[Python-Dev] Patch making the current email package (mostly) support bytes

Stephen J. Turnbull stephen at xemacs.org
Tue Oct 5 07:41:12 CEST 2010

R. David Murray writes:
 > On Mon, 04 Oct 2010 12:32:26 -0400, Scott Dial <scott+python-dev at scottdial.com> wrote:
 > > On 10/2/2010 7:00 PM, R. David Murray wrote:
 > > > The clever hack (thanks ultimately to Martin) is to accept 8bit data
 > > > by encoding it using the ASCII codec and the surrogateescape error
 > > > handler.
 > > 
 > > I've seen this idea pop up in a number of threads. I worry that you are
 > > all inventing a new kind of dual that is a direct parallel to Python 2.x
 > > strings.
 > Yes, that is exactly my worry.

I don't worry about this.  Strings generated by decoding with
surrogate-escape are *different* from other strings: they contain
invalid code units (the naked surrogates).  These cannot be encoded
except with a surrogate-escape flag to .encode(), and sane developers
won't do that unless she knows precisely what she's doing.  This is
not true with Python 2 strings, where all bytes are valid.

 > > Any reasonable 2.x code has to guard on str/unicode and it would seem in
 > > 3.x, if this idiom spreads, reasonable code will have to guard on
 > > surrogate escapes (which actually seems like a more expensive test).
 > Right, I mentioned that concern in my post.

Again, I don't worry about this.  It is *not* an *extra* cost.  Those
messages are *already broken*, they *will* crash the email module if
you fail to guard against them.  Decoding them to surrogates actually
makes it easier to guard, because you know that even if broken
encodings are present, the parser will still work.  Broken encodings
can no longer crash the parser.  That is a Very Good Thing IMHO.

 > Only if the email package contains a coding error would the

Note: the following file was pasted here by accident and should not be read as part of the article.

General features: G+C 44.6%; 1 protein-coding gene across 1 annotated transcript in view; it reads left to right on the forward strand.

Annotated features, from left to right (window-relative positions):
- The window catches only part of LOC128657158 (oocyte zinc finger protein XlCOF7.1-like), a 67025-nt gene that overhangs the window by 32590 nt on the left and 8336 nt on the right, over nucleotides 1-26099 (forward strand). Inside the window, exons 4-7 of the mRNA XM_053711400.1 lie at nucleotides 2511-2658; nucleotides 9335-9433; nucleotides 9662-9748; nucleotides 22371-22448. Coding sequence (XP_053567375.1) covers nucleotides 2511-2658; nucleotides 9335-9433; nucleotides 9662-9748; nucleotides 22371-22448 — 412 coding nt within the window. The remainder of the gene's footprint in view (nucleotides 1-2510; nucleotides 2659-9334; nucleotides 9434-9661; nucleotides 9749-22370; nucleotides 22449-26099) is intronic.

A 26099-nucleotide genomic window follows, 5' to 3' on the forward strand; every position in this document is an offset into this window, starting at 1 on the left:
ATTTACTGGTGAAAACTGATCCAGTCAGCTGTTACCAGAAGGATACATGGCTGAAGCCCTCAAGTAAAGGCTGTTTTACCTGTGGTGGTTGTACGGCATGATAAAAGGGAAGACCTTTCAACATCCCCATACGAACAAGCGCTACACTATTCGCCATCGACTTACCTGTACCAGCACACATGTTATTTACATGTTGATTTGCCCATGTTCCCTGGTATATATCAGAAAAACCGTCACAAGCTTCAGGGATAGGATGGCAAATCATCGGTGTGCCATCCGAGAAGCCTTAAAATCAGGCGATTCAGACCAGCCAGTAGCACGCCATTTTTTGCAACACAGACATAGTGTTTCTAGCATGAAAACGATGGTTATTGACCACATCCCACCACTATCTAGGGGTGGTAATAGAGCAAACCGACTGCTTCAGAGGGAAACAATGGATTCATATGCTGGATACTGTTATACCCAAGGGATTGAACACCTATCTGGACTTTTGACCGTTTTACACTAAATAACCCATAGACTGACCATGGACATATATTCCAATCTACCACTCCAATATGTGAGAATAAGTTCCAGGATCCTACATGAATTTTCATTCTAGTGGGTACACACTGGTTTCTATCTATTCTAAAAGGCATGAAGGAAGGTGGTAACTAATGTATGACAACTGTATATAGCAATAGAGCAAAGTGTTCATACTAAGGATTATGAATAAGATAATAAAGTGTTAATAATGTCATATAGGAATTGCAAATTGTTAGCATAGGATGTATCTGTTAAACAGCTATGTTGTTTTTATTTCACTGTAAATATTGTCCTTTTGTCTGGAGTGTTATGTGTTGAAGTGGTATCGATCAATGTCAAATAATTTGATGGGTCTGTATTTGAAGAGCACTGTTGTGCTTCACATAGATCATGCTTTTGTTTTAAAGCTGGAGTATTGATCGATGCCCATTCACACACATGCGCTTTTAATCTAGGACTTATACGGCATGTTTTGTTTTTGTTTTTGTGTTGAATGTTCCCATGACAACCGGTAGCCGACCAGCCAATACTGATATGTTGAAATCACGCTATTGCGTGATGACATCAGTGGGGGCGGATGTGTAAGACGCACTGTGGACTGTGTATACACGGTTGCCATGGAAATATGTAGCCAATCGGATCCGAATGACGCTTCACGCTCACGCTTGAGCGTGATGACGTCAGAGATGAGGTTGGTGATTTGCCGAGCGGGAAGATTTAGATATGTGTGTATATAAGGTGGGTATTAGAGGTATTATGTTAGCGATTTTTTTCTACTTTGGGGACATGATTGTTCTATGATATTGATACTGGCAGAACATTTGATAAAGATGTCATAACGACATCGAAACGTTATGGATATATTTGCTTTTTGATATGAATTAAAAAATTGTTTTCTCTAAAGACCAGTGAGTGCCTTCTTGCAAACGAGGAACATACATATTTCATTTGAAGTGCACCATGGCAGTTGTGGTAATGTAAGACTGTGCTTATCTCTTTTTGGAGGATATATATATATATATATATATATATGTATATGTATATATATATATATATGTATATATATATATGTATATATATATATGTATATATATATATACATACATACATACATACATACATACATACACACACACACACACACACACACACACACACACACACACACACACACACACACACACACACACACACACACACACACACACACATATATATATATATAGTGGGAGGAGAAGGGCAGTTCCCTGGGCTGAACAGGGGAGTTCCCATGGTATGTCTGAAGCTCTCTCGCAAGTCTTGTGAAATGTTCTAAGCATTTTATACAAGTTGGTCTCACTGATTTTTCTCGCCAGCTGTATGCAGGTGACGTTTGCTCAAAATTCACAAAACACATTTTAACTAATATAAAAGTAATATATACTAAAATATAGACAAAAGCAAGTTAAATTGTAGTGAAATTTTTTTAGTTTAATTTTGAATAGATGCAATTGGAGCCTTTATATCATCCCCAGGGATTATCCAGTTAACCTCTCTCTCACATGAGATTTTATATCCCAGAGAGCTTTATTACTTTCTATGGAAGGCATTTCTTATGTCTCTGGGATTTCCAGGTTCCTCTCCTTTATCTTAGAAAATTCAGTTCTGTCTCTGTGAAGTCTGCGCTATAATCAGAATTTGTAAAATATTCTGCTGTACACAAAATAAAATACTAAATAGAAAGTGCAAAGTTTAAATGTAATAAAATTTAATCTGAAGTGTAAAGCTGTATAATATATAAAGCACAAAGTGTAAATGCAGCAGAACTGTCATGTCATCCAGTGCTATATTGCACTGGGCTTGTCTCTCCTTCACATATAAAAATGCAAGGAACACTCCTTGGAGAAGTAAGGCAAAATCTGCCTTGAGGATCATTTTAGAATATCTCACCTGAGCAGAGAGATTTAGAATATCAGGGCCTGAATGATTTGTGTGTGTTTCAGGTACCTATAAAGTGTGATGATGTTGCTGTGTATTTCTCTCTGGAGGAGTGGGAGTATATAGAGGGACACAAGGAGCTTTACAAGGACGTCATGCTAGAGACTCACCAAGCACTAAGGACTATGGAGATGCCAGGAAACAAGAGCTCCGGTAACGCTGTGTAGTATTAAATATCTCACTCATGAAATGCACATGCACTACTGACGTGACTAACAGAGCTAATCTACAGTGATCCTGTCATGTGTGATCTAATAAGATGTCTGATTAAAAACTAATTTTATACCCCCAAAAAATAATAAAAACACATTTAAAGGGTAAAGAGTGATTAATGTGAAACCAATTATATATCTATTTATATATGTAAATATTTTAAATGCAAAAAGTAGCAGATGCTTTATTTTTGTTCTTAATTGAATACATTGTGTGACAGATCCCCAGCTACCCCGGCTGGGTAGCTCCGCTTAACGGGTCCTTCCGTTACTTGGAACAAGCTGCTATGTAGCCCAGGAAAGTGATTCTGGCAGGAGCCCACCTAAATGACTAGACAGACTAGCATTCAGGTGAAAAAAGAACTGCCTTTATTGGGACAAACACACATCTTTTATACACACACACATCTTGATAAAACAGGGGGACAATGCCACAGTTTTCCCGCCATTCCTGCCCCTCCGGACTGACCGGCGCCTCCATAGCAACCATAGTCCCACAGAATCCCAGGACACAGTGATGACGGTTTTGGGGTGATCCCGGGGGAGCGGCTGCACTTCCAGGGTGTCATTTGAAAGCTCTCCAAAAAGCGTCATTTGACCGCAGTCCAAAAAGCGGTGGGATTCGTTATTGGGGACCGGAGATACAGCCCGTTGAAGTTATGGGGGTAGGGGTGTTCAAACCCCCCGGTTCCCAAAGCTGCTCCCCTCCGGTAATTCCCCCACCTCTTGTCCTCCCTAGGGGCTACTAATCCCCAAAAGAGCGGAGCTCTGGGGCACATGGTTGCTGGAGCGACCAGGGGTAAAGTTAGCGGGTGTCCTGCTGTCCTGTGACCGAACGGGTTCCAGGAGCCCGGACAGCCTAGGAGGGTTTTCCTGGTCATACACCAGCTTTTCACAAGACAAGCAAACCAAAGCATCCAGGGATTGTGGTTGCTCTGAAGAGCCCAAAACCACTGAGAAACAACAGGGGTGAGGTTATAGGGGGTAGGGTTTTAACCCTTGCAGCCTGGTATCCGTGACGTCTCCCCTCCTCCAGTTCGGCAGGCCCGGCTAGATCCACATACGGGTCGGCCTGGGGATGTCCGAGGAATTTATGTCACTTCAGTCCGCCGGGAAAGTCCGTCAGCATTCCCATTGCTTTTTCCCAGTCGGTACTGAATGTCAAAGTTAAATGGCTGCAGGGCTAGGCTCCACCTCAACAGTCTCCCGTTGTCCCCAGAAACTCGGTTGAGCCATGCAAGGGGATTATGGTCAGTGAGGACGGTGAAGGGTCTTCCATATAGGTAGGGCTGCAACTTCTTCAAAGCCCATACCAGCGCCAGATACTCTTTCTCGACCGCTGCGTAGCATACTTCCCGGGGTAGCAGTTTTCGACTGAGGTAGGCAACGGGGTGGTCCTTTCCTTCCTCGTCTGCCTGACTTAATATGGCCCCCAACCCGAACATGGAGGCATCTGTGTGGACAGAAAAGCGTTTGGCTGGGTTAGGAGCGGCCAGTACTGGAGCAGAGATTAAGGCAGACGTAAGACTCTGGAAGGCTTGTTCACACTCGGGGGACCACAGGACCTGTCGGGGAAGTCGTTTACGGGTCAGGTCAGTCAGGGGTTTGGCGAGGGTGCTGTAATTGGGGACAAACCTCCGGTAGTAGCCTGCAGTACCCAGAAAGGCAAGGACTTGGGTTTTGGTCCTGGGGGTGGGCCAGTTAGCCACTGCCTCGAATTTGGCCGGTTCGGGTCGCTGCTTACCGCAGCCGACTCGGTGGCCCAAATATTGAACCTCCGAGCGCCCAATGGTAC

> surrogates escape and cause problems for user code.

I don't think it is reasonable to internalize surrogates that way;
some applications *will* want to look at them and do something useful
with them (delete them or replace them with U+FFFD or ...).  However,
I argue below that the presence of surrogates already means the user
code is under fire, and this puts the problem in a canonical form so
the user code can prepare for it (if that is desirable).

 > > It seems like this hack is about making the 3.x unicode type more like
 > > the 2.x string type,

Not at all.  It's about letting the parser be a parser, and letting
the application handle broken content, or discard it, or whatever.
Modularity is improved.  This has been a major PITA for Mailman
support over the years: every time the spammers and virus writers come
up with a new idea, there's a chance it will leak out and the email
parser will explode, stopping the show.  These kinds of errors are a
FAQ on the Mailman lists (although much less so in recent years).

 > > How will developers not have to ask themselves whether a given
 > > string is a "real" string or a byte sequence masquerading as a
 > > string? Am I missing something here?

There are two things to say, actually.  First, you're in a war zone.
*All* email is bytes sequences masquerading as text, and if you're not
wearing armor, you're going to get burned.  The idea here is to have
the email package provide the armor and enough instrumentation so you
can do bomb detection yourself (or perhaps just let it blow, if you're
hacking up a quick and dirty script).

Second, there are developers who will not care whether strings are
"real" or "byte sequences in drag", because they're writing MTAs and
the like.  Those people get really upset, and rightly so, when the
parser pukes on broken headers; it is not their app's job at all to
deal with that breakage.

 > I think this question is something that needs to be considered any
 > time using surrogates is proposed.

I don't agree.  The presence of naked surrogates is *always* (assuming
sane programmers) an indication of invalid input.  The question is,
should the parser signal invalidity, or should it allow the
application to decide?  The email module *doesn't have enough
information to decide* whether the invalid input is a "real" problem,
or how to handle it (cf the example of a MTA app).  Note that a
completely naive app doesn't care -- it will crash either way because
it doesn't handle the exception, whether it's raised by the parser or
by a codec when the app tries to do I/O.  A robust app *does* care: if
the parser raises, then the app must provide an alternative parser
good enough to find and fix the invalid bytes.  Clearly it's much
better to pass invalid (but fully parsed) text back to the app in this

Note that if the app really wants the parser to raise rather than pass
on the input, that should be easy to implement at fairly low cost; you
just provide a variable rather than hardcoding the surrogate-escape

More information about the Python-Dev mailing list